Two men will go to trial on involuntary manslaughter charges in the deaths of 36 partygoers in the worst building fire in the U.S. in more than a decade, a judge ruled Thursday.
Alameda County Superior Court Judge Jeffrey Horner cited testimony describing the Oakland warehouse as a "death trap," and said Derick Almena and Max Harris had a "substantial" role in managing it. The ruling came at the end of a six-day preliminary hearing that provided a glimpse at prosecutors' case against the pair.
"I find there is sufficient cause to believe both defendants are legally responsible for what happened on that terrible, terrible night, and are legally responsible for the deaths of 36 individuals," the judge said.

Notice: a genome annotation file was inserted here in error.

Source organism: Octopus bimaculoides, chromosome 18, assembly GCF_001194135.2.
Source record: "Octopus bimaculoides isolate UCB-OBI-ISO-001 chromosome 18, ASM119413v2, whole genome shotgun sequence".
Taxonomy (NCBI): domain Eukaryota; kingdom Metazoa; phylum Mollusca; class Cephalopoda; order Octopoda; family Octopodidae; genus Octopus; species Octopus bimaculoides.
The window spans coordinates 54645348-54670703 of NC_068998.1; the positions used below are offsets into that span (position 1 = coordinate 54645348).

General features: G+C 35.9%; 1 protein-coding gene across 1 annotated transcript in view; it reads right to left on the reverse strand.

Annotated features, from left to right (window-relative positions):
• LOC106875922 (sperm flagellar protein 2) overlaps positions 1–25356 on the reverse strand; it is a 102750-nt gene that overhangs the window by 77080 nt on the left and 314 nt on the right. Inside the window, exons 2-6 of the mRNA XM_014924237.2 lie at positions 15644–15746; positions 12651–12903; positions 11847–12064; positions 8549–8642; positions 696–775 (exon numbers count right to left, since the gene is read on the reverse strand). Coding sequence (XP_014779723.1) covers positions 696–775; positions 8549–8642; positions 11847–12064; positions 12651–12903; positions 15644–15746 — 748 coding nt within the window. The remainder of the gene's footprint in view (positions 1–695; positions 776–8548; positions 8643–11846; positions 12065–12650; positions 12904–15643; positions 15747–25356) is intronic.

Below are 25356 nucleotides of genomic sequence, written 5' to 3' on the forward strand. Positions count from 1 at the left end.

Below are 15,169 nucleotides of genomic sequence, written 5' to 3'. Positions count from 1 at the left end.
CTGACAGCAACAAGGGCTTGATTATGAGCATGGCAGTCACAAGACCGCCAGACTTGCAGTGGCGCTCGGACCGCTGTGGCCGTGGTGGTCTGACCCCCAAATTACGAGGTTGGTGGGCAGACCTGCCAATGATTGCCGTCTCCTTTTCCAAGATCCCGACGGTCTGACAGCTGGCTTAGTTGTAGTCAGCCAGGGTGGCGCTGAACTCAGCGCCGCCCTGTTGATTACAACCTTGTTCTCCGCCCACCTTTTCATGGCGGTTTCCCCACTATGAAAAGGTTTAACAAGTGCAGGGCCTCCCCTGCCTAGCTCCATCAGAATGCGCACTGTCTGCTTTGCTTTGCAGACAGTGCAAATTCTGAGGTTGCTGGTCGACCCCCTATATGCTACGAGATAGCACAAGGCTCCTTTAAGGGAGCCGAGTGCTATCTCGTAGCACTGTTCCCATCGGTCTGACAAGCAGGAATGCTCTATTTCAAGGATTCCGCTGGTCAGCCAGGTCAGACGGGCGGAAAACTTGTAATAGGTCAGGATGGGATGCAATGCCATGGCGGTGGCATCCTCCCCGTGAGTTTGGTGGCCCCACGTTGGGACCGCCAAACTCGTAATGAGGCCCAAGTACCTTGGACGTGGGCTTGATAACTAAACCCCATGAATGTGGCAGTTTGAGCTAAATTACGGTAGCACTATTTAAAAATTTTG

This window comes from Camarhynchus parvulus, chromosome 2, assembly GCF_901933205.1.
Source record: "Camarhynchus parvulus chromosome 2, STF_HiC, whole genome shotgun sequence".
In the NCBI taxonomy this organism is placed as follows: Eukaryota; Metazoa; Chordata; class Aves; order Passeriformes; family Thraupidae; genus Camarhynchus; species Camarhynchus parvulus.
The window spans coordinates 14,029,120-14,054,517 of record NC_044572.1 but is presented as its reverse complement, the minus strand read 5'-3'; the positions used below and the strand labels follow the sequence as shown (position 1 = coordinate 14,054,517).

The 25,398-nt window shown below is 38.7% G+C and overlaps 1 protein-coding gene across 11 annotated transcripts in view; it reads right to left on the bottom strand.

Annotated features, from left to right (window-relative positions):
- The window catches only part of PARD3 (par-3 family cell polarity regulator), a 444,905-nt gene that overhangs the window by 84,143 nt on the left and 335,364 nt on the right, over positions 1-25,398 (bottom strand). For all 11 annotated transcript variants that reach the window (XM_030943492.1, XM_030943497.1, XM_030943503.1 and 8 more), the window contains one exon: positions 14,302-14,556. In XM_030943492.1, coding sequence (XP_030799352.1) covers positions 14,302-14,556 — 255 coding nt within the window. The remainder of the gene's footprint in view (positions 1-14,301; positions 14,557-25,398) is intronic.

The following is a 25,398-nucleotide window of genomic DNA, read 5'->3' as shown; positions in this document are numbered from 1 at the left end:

Almena rented the warehouse known as the Ghost Ship that burned on Dec. 2, 2016, during an electronic music concert. Harris lived there, and a witness testified that Harris was in charge of the unpermitted concert.
The warehouse had been illegally converted into a living space for artists, was cluttered and had no fire sprinklers. Prosecutors say the men knowingly created a firetrap and deceived the building's owner, police and fire officials about people living there.
The two have pleaded not guilty and say they are being scapegoated. Tony Serra, an attorney for Almena, said the judge's premise that the building was a death trap was wrong.